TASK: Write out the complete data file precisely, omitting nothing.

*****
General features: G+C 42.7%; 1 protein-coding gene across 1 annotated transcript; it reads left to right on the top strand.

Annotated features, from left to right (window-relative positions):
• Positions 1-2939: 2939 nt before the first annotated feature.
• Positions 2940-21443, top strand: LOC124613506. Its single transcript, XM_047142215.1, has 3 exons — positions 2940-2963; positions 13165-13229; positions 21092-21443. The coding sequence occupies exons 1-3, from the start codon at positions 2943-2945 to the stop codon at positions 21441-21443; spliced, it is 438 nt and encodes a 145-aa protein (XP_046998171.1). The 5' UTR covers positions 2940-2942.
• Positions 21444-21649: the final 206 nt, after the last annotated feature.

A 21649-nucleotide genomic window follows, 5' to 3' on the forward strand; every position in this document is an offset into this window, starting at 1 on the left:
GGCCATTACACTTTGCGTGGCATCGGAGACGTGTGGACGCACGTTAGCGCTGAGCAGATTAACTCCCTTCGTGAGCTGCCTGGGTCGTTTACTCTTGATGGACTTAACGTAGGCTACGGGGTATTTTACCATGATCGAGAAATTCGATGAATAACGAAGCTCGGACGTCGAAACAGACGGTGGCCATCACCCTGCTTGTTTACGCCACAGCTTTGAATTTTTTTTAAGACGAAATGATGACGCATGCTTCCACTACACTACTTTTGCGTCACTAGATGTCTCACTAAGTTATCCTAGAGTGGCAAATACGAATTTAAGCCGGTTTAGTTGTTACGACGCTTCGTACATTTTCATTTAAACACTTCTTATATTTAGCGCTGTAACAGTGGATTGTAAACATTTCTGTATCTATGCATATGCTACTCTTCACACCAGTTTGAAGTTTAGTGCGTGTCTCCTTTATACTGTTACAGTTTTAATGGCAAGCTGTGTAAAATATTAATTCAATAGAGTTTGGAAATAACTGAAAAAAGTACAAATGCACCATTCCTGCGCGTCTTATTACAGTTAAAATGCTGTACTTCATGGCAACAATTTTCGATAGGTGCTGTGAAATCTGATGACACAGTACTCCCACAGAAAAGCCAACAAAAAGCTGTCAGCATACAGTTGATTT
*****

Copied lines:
General features: G+C 42.7%; 1 protein-coding gene across 1 annotated transcript; it reads left to right on the top strand.

Annotated features, from left to right (window-relative positions):
• Positions 1-2939: 2939 nt before the first annotated feature.
• Positions 2940-21443, top strand: LOC124613506. Its single transcript, XM_047142215.1, has 3 exons — positions 2940-2963; positions 13165-13229; positions 21092-21443. The coding sequence occupies exons 1-3, from the start codon at positions 2943-2945 to the stop codon at positions 21441-21443; spliced, it is 438 nt and encodes a 145-aa protein (XP_046998171.1). The 5' UTR covers positions 2940-2942.
• Positions 21444-21649: the final 206 nt, after the last annotated feature.

A 21649-nucleotide genomic window follows, 5' to 3' on the forward strand; every position in this document is an offset into this window, starting at 1 on the left:
GGCCATTACACTTTGCGTGGCATCGGAGACGTGTGGACGCACGTTAGCGCTGAGCAGATTAACTCCCTTCGTGAGCTGCCTGGGTCGTTTACTCTTGATGGACTTAACGTAGGCTACGGGGTATTTTACCATGATCGAGAAATTCGATGAATAACGAAGCTCGGACGTCGAAACAGACGGTGGCCATCACCCTGCTTGTTTACGCCACAGCTTTGAATTTTTTTTAAGACGAAATGATGACGCATGCTTCCACTACACTACTTTTGCGTCACTAGATGTCTCACTAAGTTATCCTAGAGTGGCAAATACGAATTTAAGCCGGTTTAGTTGTTACGACGCTTCGTACATTTTCATTTAAACACTTCTTATATTTAGCGCTGTAACAGTGGATTGTAAACATTTCTGTATCTATGCATATGCTACTCTTCACACCAGTTTGAAGTTTAGTGCGTGTCTCCTTTATACTGTTACAGTTTTAATGGCAAGCTGTGTAAAATATTAATTCAATAGAGTTTGGAAATAACTGAAAAAAGTACAAATGCACCATTCCTGCGCGTCTTATTACAGTTAAAATGCTGTACTTCATGGCAACAATTTTCGATAGGTGCTGTGAAATCTGATGACACAGTACTCCCACAGAAAAGCCAACAAAAAGCTGTCAGCATACAGTTGATTT